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Thread: Re-Gassing a rear shock

  1. #1
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    Re-Gassing a rear shock

    Hey up
    I have now worked out that I am tooo fat for my DRZ rear shock - I am in the process of getting a firmer spring (6kg per mm) and while I am at it giving the shock a coat of looking at. The oil is now chucked would anyone recommend a shock oil weight to suit a DRZ 400 and last question that may be very techy is - - Nitrogen is the prefered gas for shocks (it is inert, dry and dosent warm up like comp air) but I have Argon handy - Has anyone filled a shock with argon ??
    Thanks if yer know owt

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    I can see you, in that shed.........speak to Firefox, you don't want a nasty accident
    JohnnyBoxer



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    I see the old stories about nitrogen haven't gone away. JJH

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    Thanks for your concerns Johnny.
    I used to do all the Pressure testing on vessels and boilers for my old company Cadburys for 25+ years The bladders on these shocks dont get much past 150 psi
    So what are the old stories on nitrogen JJH ?

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    Good to hear it, we're in safe hands
    JohnnyBoxer



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    The main reason for my questions are
    1 I like to do it myself if a can
    2 I can buy but prefer not to, wherever possible, cos I live quite close to Yorkshire I am a tight bugger (but not IN Yorkshire
    3 It entertains me and keeps me in the shed and not out of it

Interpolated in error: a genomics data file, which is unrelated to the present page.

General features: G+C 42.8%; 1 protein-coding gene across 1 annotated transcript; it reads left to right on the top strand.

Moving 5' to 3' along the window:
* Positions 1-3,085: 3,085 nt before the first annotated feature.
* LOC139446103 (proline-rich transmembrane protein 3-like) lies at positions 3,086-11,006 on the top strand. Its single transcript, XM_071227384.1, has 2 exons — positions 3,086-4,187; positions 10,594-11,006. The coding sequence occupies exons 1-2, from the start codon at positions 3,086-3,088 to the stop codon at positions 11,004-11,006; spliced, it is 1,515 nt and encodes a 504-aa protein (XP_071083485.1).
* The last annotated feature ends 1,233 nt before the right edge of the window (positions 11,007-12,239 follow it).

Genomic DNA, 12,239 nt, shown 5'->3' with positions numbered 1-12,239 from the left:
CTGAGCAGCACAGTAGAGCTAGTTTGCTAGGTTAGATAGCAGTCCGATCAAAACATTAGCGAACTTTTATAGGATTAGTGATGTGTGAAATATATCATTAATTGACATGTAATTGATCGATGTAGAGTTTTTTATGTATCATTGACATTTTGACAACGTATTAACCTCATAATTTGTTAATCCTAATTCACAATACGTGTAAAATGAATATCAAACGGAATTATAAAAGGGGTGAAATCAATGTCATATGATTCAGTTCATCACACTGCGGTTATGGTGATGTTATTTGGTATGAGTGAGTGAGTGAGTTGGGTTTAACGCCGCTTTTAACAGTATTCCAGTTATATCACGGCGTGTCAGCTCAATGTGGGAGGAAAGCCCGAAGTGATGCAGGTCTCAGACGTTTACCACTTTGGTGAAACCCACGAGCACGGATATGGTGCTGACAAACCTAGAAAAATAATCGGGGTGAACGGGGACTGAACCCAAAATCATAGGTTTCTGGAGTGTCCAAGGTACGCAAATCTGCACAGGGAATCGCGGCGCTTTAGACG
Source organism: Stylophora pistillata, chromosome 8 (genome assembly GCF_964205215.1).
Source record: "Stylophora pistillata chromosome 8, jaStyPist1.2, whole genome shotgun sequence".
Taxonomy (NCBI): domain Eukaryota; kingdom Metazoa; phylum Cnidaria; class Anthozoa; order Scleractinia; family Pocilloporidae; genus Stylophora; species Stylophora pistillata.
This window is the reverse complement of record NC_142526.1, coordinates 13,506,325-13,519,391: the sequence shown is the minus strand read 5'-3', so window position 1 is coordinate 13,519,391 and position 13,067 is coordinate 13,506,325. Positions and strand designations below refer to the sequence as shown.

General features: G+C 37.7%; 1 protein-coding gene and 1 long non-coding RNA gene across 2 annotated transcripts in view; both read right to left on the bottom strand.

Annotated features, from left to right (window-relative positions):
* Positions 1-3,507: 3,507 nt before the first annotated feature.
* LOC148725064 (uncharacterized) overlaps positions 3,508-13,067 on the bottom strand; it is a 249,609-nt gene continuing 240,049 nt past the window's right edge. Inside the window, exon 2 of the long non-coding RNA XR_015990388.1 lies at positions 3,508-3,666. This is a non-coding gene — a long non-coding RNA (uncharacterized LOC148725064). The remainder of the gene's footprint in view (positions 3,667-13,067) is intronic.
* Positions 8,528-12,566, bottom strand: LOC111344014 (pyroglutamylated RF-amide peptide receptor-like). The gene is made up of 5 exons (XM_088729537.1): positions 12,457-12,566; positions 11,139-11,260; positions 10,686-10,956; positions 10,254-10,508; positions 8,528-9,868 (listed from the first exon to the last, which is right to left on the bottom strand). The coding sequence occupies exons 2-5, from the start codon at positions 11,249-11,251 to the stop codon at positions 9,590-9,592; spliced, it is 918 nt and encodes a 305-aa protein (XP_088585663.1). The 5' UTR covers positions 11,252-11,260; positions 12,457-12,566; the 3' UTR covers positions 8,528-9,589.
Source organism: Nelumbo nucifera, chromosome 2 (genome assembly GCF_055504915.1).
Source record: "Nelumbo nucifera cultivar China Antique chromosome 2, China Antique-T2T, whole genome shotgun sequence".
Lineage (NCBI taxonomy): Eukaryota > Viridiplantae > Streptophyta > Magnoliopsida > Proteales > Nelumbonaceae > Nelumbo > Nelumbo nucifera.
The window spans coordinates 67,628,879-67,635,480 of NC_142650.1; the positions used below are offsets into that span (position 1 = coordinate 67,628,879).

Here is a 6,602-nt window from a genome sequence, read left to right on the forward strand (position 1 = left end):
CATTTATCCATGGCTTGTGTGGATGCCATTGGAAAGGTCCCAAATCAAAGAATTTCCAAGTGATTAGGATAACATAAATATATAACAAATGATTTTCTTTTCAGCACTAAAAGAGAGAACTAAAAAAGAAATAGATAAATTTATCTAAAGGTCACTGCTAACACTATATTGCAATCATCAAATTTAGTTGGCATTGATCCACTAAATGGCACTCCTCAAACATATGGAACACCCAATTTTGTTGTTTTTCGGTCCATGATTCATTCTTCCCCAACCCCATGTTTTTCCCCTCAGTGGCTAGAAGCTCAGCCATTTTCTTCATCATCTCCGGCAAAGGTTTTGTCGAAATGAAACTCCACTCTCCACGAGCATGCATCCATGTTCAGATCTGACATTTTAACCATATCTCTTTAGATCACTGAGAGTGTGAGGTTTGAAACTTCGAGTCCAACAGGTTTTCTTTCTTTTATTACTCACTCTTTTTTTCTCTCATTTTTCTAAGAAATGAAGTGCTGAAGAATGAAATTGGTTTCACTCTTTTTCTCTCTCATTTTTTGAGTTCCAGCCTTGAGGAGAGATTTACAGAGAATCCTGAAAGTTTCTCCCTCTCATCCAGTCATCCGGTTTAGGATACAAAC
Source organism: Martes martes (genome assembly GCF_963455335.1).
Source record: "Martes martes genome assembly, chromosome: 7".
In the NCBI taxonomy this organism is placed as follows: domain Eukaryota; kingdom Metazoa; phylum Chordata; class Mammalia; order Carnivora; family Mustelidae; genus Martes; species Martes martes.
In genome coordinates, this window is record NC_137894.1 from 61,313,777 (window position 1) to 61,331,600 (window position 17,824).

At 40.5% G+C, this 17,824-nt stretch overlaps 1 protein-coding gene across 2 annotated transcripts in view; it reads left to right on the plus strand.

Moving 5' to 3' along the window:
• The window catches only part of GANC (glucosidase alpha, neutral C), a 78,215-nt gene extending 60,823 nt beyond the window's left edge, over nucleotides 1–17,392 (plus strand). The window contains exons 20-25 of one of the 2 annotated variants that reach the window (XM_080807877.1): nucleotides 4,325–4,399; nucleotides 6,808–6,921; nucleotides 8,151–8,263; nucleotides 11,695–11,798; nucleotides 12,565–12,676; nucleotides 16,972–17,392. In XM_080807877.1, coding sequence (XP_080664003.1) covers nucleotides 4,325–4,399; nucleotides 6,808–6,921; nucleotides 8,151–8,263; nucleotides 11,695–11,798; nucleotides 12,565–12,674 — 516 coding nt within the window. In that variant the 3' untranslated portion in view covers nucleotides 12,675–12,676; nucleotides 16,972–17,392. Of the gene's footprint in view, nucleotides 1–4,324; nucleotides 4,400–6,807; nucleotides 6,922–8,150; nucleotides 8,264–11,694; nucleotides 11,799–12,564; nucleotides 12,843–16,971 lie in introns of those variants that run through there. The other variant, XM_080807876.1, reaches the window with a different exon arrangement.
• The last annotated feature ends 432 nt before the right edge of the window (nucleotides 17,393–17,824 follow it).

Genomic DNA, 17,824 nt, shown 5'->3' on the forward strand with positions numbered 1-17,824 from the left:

4 I have Argon and dont have Nitrogen handy
    5 Rotherham/nearest I can find (12 mile away) want 25 quid for 2p worth of nitrogen and that pisses me off see 2 above
    6 Hopefully this will help other folks on this wonderful informative site
    Still need opinions on what weight oil to use ( I think Its 5 )
    Thanks

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    jeez Mick you never lost it .
    Phil

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    Without opening a whole hornets nest I will just point out that 80% of atmosphere is nitrogen already and a bit of oxygen and carbon dioxide + a few other bits and pieces. Just by filling up with compressed "air" you will have mostly nitrogen anyway. Another thing was mentioned was the resistance or springiness of the gas. I think there's a mathematical formula that stats that for a given volume if you decrease the the size of the chamber you increase the resistance by a given proportionate amount and that works on most gasses till you compress them so much that they turn into liquid. JJH whoops hornets nest opend

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    My two-pennorth, as a chemist who has rebuilt a couple of shocks in the past:

    Don't use air, as the oxygen content may react with suspension components causing corrosion, deterioration of polymers, worst case (theoretical) explosion by reaction with oil.

    The advantages of nitrogen are 2-fold: firstly it is inert to most materials; secondly it has a very low diffusion/permeation coefficient (i.e. it doesn't leach out through the rubber bladder). This is the basis of using nitrogen in racing car tyres.